Can robots reproduce?

It is rumored that when Descartes left France to work as the tutor of young Queen Christina of Sweden he was asked by his royal student what could be said of the human body. Descartes answered that one could regard as a machine; whereby the Queen pointed to a clock and ordered him to “see to it that it produces offspring”.

Since this anecdotal conversation there have been many who imagined machines that reproduced. Stanislaw Lem in his novel “The Invincible” (1964) recounted the story of a spaceship landing on a distant planet to find a mechanical life form, the product of millions of years of mechanical evolution. Interestingly, Lem’s lifeform exhibited swarm intelligence: relatively “dumb” parts united into a hyper-organism with hyper-intelligence.

John von Neuman

Philosophy and literature pointed the way that science and technology followed. Self-replicating machines have been proposed since 1802 when William Paley formulated the first teleological argument of machines producing other machines. A detailed model for mechanical self-replication was suggested by John von Neumann: a universal constructor that was both an active component of the construction as well as the target of the copying process. This meant that the medium of replication was at the same time the storage of instructions for the replication. This notion allowed open-ended complexity and therefore errors in the replication – in other words, it opened up self-replicating non-biological systems to the laws of evolution. Neumann’s brilliant insight predated the discovery of the double DNA helix by Crick and Watson.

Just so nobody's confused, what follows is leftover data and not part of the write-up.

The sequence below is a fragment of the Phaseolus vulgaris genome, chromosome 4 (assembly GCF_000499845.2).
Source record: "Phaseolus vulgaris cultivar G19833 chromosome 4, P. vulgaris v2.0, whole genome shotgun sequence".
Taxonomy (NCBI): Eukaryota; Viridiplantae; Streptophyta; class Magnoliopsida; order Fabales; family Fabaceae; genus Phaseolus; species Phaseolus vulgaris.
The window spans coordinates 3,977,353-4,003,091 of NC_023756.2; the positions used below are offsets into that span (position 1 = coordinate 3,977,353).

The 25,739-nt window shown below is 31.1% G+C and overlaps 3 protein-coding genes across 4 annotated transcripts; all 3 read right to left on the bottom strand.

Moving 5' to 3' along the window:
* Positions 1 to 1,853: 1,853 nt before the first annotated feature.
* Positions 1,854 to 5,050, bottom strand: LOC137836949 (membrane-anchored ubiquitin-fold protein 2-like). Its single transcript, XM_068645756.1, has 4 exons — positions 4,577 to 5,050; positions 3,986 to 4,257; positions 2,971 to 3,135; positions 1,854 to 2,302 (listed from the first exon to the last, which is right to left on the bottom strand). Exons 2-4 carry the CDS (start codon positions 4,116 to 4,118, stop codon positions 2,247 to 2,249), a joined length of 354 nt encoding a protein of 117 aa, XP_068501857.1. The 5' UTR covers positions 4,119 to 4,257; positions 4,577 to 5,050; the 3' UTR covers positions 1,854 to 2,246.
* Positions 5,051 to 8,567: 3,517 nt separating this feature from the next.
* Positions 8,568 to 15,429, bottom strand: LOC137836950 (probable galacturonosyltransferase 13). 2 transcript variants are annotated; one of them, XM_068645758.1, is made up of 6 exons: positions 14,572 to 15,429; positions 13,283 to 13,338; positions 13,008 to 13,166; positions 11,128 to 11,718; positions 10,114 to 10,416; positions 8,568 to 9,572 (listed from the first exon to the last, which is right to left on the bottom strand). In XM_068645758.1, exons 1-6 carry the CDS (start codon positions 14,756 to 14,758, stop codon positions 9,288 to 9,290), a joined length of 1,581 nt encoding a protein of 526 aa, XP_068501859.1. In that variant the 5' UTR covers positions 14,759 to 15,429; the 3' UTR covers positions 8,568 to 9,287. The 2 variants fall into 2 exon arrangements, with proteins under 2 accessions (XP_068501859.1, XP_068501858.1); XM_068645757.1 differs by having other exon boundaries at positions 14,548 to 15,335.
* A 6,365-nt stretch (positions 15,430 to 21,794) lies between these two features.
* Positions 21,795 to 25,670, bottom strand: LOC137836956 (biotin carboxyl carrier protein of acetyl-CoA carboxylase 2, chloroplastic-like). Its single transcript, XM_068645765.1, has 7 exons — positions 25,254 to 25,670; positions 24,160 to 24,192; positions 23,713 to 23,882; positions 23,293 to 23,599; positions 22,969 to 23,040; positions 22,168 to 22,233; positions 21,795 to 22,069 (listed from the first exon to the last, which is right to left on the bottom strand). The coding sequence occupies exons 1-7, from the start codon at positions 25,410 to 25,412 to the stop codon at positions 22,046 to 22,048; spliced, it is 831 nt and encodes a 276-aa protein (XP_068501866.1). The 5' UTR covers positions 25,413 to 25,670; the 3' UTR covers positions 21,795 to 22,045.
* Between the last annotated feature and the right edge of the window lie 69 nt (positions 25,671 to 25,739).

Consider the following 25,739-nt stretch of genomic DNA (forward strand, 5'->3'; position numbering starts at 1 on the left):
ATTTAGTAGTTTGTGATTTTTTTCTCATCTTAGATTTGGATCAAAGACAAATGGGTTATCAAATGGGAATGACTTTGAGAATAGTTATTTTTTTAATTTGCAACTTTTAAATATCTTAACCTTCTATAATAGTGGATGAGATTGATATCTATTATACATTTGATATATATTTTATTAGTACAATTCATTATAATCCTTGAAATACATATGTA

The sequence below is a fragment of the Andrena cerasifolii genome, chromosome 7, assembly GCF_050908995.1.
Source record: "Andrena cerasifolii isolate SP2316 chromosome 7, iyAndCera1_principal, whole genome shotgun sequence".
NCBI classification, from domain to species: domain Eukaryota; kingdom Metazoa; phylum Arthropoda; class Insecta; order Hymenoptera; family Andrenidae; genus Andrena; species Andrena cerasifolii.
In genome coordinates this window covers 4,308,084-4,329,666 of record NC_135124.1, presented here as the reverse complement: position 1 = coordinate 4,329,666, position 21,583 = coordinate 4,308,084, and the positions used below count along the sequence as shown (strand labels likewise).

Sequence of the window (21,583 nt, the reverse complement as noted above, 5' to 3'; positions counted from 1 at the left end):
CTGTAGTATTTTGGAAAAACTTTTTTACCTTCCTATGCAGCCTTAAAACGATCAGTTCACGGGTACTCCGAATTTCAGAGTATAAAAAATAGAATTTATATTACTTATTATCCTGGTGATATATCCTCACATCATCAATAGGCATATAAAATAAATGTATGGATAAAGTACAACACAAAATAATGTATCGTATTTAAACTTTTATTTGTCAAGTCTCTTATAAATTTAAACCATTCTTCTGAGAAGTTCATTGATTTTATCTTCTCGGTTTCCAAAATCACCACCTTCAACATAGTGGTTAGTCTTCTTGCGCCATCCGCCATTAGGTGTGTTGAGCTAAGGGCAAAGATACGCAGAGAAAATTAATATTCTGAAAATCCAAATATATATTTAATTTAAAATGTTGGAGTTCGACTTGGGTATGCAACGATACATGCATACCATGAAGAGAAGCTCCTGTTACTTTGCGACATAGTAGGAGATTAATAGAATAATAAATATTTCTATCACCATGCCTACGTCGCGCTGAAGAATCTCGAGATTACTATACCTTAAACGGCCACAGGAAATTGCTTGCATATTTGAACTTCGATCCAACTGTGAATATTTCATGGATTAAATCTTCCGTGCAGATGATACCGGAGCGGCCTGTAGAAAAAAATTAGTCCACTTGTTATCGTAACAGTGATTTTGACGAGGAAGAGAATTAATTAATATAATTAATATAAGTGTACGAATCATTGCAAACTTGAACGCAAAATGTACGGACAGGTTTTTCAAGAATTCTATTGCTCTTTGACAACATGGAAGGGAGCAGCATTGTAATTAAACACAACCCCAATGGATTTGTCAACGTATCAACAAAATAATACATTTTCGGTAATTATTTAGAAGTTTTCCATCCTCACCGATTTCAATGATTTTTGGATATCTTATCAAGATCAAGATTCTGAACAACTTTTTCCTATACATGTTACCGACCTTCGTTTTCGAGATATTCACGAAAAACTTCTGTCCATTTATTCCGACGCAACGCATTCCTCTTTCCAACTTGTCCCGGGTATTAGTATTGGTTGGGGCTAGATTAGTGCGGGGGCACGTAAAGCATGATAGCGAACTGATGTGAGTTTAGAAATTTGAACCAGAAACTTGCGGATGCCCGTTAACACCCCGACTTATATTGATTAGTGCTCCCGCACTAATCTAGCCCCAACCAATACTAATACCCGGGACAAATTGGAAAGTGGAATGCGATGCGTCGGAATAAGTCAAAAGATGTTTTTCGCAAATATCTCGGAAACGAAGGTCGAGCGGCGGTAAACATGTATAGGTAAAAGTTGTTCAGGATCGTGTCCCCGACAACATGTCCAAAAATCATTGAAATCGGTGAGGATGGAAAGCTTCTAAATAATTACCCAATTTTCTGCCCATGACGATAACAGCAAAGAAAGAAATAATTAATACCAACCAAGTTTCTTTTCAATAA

Although von Neumann’s model works in the mathematical space of cellular automata it was a clear demonstration that evolution may influence mechanical evolution.

RepRap project: self-replicating machines

We may imagine several other ways of orchestrating robot reproduction. For instance a robotic factory with three classes of robots: one for mining and transporting raw material, one for assembling raw materials into finished robots and one for designing processes and products. The latter class, the “brains” of the autonomous robotic factory, would have to be AI. Could this ever happen?

On planet Earth safety legislation impedes, although it does not preclude, the development of a fully autonomous robotic factory that reproduces itself.  Nevertheless, planting such a factory on a distant planet is a different story. Mars colonization could benefit from self-reproducing robots preparing the planet for human habitation. George Dyson has proposed using self-replicating robots in order to cut and ferry ice from Engeladus (a frozen Saturn satellite) to Mars and use it to terraform it.

Nasty self-replicators

Science fiction has worked various possible scenarios for robot reproduction, the commonest of all being robotic life running amok. But maybe we are missing an important point here. In robotic reproduction guided by Artificial Intelligence evolution will play a minor role, if any. Error correction will be automated in a teleologically-guided evolution designed by the supervisory programs.

Unlike natural evolution where high-level consciousness and intelligence evolved very late as by-products of cerebral development, in robotic evolution they will be the guiding forces. Brains will come before bodies.